Allision of Bahamas-Registered Tankship
M/V Kition with Interstate Highway 10 Bridge Pier
Baton Rouge, Louisiana
February 10, 2007
NTSB Number MAR-08/03
NTIS Number PB2008-916403
About 0730 on February 10, 2007, the Bahamas-registered tankship M/V Kition, carrying a load of carbon black (a petroleum product), moved away from its berth at the Apex Oil terminal on the right descending (west) bank of the Mississippi River just upriver of the Interstate Highway 10 bridge at Baton Rouge. A Louisiana state pilot was navigating. The pilot used three tugs, one pulling on the bow and two pushing on the stern, to turn the vessel from the dock for a planned trip downriver.
When the nearly 800-foot-long vessel was approximately parallel to the bridge, the second officer on the bow warned that the bow appeared about to hit the bridge pier. The master and pilot both ordered the engine to full astern, but about 3 minutes later, the Kition’s underwater hull (bulbous bow) struck the fender system around the pier. The fender system began to collapse, and the tug at the bow let go of its line and backed clear. Moments later, the bulwark on the starboard bow of the Kition struck the bridge pier, knocking out a 2- to 3-foot section of concrete. The accident caused an estimated $8 million in damage to the bridge. The Kition sustained hull damage estimated at $726,500. No one was injured and there was no pollution.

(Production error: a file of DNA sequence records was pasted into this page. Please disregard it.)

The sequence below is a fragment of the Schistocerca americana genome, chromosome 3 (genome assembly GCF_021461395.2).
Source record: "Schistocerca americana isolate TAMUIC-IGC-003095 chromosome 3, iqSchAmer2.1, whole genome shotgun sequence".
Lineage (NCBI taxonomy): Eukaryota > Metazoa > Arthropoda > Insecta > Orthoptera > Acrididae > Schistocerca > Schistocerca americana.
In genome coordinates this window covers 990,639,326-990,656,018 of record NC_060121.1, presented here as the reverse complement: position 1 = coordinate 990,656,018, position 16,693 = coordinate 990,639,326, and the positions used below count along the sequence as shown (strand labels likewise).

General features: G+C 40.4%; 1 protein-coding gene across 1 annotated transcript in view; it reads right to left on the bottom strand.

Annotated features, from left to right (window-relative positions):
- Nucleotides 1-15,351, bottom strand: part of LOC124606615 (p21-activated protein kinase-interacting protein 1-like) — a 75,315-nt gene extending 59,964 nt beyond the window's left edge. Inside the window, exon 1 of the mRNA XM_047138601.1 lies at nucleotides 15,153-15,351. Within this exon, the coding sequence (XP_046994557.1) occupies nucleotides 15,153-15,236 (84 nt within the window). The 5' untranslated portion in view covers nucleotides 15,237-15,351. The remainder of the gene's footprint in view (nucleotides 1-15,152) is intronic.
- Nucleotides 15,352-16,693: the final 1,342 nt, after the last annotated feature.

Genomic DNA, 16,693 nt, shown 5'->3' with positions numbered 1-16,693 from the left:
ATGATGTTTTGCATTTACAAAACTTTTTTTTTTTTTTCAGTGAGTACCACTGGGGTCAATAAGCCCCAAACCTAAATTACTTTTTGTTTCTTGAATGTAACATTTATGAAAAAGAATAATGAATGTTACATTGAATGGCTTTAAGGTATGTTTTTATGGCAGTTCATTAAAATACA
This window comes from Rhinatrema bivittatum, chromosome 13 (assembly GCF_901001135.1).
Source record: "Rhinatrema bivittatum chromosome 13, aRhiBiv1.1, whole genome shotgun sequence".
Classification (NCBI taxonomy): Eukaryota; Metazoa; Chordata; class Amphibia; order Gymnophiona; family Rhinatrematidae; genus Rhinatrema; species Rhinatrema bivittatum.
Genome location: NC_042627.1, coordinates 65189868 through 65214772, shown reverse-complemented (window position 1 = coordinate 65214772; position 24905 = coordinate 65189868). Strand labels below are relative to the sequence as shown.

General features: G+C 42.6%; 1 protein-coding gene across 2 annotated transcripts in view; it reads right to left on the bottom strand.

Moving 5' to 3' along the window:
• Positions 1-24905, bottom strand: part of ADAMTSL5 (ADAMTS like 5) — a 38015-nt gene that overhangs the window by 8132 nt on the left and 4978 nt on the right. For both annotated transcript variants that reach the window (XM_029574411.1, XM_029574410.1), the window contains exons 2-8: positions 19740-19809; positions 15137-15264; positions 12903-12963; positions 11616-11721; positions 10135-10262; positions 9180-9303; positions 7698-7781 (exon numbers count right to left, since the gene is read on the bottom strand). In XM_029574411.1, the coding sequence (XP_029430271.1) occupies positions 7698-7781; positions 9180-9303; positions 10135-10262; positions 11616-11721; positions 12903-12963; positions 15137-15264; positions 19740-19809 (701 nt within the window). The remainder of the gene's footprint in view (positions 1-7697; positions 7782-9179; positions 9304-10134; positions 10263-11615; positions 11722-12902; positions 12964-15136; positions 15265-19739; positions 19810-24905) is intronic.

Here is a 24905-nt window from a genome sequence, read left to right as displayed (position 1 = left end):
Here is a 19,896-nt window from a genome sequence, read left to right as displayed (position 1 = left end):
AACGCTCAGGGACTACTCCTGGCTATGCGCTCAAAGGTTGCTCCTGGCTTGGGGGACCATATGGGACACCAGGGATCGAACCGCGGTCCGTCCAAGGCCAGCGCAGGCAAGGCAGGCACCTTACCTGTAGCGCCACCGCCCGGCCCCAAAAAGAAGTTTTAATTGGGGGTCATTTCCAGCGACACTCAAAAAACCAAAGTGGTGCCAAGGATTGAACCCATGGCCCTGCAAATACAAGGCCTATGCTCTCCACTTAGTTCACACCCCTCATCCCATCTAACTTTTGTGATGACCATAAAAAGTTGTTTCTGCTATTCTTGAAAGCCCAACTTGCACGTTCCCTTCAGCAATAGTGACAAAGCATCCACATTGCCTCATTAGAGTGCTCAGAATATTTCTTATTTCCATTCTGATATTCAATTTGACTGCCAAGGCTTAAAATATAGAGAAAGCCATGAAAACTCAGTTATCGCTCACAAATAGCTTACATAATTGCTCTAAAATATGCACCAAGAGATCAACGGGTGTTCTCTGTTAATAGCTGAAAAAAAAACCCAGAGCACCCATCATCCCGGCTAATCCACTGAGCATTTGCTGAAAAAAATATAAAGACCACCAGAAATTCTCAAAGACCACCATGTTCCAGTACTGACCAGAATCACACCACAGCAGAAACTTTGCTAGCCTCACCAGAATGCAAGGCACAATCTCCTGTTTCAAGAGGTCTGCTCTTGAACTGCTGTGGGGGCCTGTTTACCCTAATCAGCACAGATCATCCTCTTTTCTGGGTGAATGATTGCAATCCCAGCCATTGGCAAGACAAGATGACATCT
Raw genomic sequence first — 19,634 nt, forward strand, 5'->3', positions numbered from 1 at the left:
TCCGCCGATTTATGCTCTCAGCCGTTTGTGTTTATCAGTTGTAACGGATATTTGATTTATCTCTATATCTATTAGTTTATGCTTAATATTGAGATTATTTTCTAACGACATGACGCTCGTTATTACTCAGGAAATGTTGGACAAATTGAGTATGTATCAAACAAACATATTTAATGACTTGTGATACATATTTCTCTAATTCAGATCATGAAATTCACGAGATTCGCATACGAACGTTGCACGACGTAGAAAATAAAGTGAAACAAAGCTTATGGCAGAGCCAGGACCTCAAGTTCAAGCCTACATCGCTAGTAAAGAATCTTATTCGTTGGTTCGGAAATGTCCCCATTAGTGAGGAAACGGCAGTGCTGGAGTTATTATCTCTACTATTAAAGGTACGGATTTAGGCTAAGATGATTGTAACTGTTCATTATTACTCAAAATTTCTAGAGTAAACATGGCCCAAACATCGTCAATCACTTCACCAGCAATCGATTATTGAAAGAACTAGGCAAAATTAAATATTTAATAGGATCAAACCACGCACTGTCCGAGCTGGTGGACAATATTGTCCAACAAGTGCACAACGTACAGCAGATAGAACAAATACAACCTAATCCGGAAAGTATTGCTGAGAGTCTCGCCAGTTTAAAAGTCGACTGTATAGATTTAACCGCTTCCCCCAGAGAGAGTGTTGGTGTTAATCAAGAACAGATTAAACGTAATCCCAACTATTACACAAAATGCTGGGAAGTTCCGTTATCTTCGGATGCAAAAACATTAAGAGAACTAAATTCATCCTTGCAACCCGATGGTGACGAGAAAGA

The National Transportation Safety Board determines that the probable cause of the Kition’s allision with the Interstate Highway 10 bridge at Baton Rouge, Louisiana, was the pilot’s attempt to execute the high-risk maneuver of turning at the dock immediately above the bridge rather than moving the vessel downriver through the bridge before turning or taking it well upriver, then turning.
The safety issues identified in the investigation are as follows:
As a result of its investigation, the National Transportation Safety Board makes recommendations to the U.S. Coast Guard and to the Board of New Orleans–Baton Rouge Steamship Pilot Examiners for the Mississippi River.